to have lower uptake by cow-calf producers. A survey by Waldner et al. (2013) indicated only 55.6% of producers vaccinated for IBR/BVDV. BVD control needs to start at the cowcalf level as it can be passed to a calf during gestation resulting in a PI (persistently-infected) calf. PI calves shed the virus in their feces, saliva and mucous, infecting pen mates. PI calves also cause problems in

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breeding pastures as the virus circulates through the herd resulting in infertility and the production of future PI calves (Brownlie et al, 2000). It has been estimated that conception rates can drop 5-15% if a PI animal is in a herd (Heurer et al, 2008; Wittum et al, 2001). Western Beef Development Centre (WBDC) Herd Health Program Western Beef follows a herd health program developed in consultation with its herd veterinarian (Table 1). In a typical year, bred cows and heifers will receive a scours vaccination prior to April calving. All animals receive vaccinations for blackleg (Clostridial spp.), Haemphilus somnus, respiratory disease (IBR< BVD< BRSV< P13) and anthrax prior to pasture turnout each spring in late May to early June. Breeding bulls also receive a footrot vaccination prior to the start of the breeding season. The calves are re-vaccinated for blackleg, H. somnus and respiratory disease approximately one month before weaning. Parasite control is provided to the breeding stock in late fall. What are the costs of a typical herd health program? Table 2 contains per dose costs for vaccines used in Western Beef’s herd health program. Producers are encouraged to work in consultation with their vet to come up with a herd health program that suits their operation. All prices are from a local vet clinic that Western Beef sources product from. The herd health program utilized by WBDC costs continued on page 42

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$8315 per year or $26.20 per cow based on Spring 2017 product pricing. This cost does not include needles,

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syringes, infrastructure (handling chute and corrals) or labour.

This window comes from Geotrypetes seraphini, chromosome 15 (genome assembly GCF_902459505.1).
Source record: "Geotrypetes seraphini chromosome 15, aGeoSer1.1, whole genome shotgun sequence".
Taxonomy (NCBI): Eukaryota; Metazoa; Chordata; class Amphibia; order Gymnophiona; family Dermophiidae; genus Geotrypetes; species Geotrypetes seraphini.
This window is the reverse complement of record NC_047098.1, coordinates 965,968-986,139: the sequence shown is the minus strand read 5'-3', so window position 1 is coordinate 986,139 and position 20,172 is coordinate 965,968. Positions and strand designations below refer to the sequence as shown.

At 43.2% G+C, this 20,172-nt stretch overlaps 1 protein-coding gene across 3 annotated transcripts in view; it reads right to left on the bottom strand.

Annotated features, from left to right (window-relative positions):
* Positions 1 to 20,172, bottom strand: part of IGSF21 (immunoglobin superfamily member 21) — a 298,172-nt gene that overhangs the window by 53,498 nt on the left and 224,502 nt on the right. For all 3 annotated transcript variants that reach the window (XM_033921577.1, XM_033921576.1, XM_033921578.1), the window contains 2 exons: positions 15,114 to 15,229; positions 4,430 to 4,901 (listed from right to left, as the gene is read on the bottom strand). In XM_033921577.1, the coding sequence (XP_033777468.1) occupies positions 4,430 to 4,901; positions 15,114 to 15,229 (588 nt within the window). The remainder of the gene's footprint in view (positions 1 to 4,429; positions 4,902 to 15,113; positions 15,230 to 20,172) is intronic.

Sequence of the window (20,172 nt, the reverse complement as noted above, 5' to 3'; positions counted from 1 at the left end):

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Cost-Benefit Comparison: Vaccinate for BVD vs Reduced Conception from PI Calf Table 3 below shows a comparison of alternatives for a 150 female cowcalf operation â&#x20AC;&#x201C; vaccinate for BVD or face the risk of reduced conception rates should a PI animal enter the herd. The cost to vaccinate all breeding stock and calves each spring is approximately $1330 ($4 x 182 breeding animals put $4 x 150 calves) which works out to %8.85 per cow ($1330/150). If a PI animal is in the herd, we assume conceptions rates will be reduced 5 percent. Five percent more opens, means 8 fewer calves to wean. Using the average projected price for 550 lb steer and heifers for November 2017 *$2.05 per lb), a 5% reduction in conception rate translates into $9020 in lost calv revenues or a loss of $60 per cow (Table 3) As a producer, would you rather spend the $8.85 per cow to protect your herd from BVD or take a chance and not vaccinate but it could end up costing you $60 per cow in lost revenues? If you are not already doing so, developing a vet-client relationship to determine a suitable herd health program for your operation is key to have your breeding herd performing well and producing healthy calves to market.


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MANAGEMENT

Scrotal Frostbite Can Hinder Fertility Heather Smith Thomas

Cold windy weather is hard on cattle, and bulls may suffer scrotal frostbite. This can lead to temporary infertility and in severe cases may cause permanent infertility, according to John P. Kastelic, DVM, PhD, Professor, Cattle Reproductive Health (Theriogenology) Head, Department of Production Animal Health, University of Calgary. “Factors that can lead to scrotal frostbite include not only cold temperatures and wind, but also lack of adequate bedding and dietary energy. Scrotal frostbite is more common in older bulls because they have a more pendulous scrotum,” he says. A windbreak is essential during winter storms, since wind chill greatly increases the risk for frostbite. Trees and brush can serve as natural windbreaks. “Where there is no natural shelter, the ideal man-made windbreak has 20% porosity (spaces between the boards).” This slows down the wind but doesn’t stop it completely; if you stop the wind it just blows over the top and down and there’s less protected area behind the windbreak. “Inadequate bedding is another problem for bulls if they have to lie down in snow or on frozen ground. Inadequate dietary energy also predisposes them to more cold stress,” he says. Cattle need extra calories in cold weather to generate body heat. Damage from scrotal frostbite can vary greatly. “It’s not the actual cold that causes the problem. Damage comes from subsequent inflammation and heat in the tissues after the cold insult. After the tissue freezes, the inflammation that follows is what causes the issue,” he explains. Evidence of scrotal frostbite is scab formation, usually on the bottom and back of the scrotum. “Fertility problems depend on how extensive the lesions are. Frequently we see small scabs at the bottom and these 44